David A. Moss

John G. McLean Professor of Business Administration

David Moss is the John G. McLean Professor at Harvard Business School, where he teaches in the Business, Government, and the International Economy (BGIE) unit. He earned his B.A. from Cornell University and his Ph.D. from Yale.  In 1992-1993, he served as a senior economist at Abt Associates. He joined the Harvard Business School faculty in July 1993.

Professor Moss’s research focuses on economic policy and especially the government’s role as a risk manager. He has published three books on these subjects: Socializing Security: Progressive-Era Economists and the Origins of American Social Policy (Harvard University Press,  1996), which traces the intellectual and institutional origins of the American welfare state; When All Else Fails: Government as the Ultimate Risk Manager (Harvard University Press, 2002), which explores the government’s pivotal role as a risk manager in policies ranging from limited liability law to federal disaster relief; and A Concise Guide to Macroeconomics: What Managers, Executives, and Students Need to Know (Harvard Business School Press, 2007), a primer on macroeconomics and macroeconomic policy.

In addition to these books, Moss has co-edited two volumes on economic regulation and has published numerous articles, book chapters, and case studies, mainly in the fields of institutional and policy history, financial history, political economy, and regulation.  One recent article, “An Ounce of Prevention: Financial Regulation, Moral Hazard, and the End of ‘Too Big to Fail’” (Harvard Magazine, Sept-Oct 2009), grew out of his research on financial regulation for the TARP Congressional Oversight Panel.

Professor Moss has created – and currently teaches – a financial history course in the second year of the MBA program entitled “Creating the Modern Financial System.” The course traces major developments in financial markets, institutions, and instruments from the early eighteenth century to today.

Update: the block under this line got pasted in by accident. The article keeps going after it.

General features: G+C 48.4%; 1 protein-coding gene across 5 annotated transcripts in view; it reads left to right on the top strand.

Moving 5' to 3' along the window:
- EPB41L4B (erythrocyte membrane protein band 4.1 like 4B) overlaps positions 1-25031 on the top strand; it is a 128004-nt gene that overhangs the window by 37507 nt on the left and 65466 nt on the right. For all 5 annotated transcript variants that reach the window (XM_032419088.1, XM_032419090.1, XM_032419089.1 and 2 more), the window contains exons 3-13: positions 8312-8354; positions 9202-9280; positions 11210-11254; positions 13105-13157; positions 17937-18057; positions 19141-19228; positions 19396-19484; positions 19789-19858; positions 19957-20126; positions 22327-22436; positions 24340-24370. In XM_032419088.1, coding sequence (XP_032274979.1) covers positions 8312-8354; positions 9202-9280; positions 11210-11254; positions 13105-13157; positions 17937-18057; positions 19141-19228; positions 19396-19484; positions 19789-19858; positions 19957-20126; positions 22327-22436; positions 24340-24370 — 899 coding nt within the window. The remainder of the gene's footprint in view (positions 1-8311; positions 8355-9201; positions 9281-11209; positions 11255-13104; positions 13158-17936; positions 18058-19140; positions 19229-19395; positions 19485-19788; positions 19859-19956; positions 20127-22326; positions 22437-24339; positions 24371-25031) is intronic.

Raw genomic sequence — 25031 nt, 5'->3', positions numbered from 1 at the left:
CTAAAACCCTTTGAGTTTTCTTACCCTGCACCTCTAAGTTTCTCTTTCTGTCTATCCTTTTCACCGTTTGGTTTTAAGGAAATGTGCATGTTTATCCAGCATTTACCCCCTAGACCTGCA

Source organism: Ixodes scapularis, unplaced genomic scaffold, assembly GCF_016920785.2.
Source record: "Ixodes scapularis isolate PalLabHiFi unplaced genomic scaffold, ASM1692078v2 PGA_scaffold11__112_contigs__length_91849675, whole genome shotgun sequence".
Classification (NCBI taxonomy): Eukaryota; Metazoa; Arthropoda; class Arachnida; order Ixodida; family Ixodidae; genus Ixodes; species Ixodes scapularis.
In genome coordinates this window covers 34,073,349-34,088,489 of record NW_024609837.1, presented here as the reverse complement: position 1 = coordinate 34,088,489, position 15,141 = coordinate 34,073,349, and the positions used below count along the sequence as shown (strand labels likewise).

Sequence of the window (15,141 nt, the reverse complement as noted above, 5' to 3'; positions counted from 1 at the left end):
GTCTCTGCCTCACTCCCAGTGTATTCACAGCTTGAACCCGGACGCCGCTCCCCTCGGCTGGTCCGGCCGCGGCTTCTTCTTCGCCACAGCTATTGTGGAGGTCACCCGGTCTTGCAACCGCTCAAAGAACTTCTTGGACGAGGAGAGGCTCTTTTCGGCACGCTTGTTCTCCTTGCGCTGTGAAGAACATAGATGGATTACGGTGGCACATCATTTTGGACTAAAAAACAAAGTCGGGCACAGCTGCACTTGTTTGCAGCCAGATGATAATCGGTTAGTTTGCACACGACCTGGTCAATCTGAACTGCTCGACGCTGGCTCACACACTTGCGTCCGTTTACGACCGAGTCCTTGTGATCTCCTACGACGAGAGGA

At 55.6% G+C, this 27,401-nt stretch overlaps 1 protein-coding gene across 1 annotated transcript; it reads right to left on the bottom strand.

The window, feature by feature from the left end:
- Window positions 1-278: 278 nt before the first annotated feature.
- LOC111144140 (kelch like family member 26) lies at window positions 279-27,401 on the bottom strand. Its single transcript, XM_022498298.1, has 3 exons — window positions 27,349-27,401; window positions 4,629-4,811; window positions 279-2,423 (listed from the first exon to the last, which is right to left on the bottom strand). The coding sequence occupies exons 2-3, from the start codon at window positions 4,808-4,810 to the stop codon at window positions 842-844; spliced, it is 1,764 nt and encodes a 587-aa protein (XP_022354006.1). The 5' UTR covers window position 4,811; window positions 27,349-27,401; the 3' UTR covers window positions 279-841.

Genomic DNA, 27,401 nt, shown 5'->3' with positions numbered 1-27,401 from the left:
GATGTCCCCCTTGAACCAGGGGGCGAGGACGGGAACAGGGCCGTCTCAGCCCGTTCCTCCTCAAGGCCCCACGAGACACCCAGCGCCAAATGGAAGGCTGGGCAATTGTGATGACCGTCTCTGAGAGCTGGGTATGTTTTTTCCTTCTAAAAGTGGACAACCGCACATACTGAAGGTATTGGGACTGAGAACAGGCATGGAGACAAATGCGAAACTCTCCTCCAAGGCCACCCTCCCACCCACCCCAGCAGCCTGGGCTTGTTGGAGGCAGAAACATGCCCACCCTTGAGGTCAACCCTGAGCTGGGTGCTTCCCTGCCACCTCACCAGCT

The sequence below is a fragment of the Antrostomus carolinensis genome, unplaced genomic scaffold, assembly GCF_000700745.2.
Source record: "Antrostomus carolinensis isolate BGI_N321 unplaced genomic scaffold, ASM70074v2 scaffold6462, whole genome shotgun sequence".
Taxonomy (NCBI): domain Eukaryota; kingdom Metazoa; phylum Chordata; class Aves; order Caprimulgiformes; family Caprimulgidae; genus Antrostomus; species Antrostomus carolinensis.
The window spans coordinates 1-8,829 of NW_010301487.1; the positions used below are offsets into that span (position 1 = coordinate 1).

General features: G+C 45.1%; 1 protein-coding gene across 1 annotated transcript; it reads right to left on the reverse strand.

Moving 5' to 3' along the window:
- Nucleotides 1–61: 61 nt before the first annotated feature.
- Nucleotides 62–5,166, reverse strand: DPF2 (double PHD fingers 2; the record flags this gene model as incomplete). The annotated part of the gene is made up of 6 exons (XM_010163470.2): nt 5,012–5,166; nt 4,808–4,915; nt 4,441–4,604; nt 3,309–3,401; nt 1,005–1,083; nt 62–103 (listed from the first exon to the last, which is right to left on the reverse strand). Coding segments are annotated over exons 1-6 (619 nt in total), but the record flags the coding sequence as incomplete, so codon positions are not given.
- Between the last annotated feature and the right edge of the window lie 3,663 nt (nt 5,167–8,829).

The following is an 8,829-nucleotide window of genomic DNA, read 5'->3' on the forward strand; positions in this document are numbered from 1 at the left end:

Professor Moss is the founder of the Tobin Project, a nonprofit research organization, and a member of the National Academy of Social Insurance. Recent honors include the Robert F. Greenhill Award, the Editors’ Prize from the American Bankruptcy Law Journal, the Student Association Faculty Award for outstanding teaching at the Harvard Business School (five times), and the American Risk and Insurance Association’s Annual Kulp-Wright Book Award for the “most influential text published on the economics of risk management and insurance.”

May 2012

  1. HBS Student Association Faculty Teaching Award: Received the HBS Student Association Faculty Teaching Award in 2013. Also received this award in 2000, 2003, 2006, 2007, 2009, and 2010.

  2. The Charles M. Williams Award: Received the 2009 Charles M. Williams Award for Excellence in Teaching.

  3. The Robert F. Greenhill Award: Received the 2005-2006 The Robert F. Greenhill Award.

  4. Kulp-Wright Book Award: Winner of the 2004 Kulp-Wright Book Award for When All Else Fails: Government as the Ultimate Risk Manager (Harvard University Press, 2002), presented by the American Risk and Insurance Association for the book considered to be the most influential text published on the economics of risk management and insurance.

  5. American Bankruptcy Law Journal Editors' Prize: Winner of the Editors' Prize for the Best Article of 1999 from American Bankruptcy Law Journal for "The Rise of Consumer Bankruptcy: Evolution, Revolution, or Both" (with Gibbs A. Johnson, spring 1999).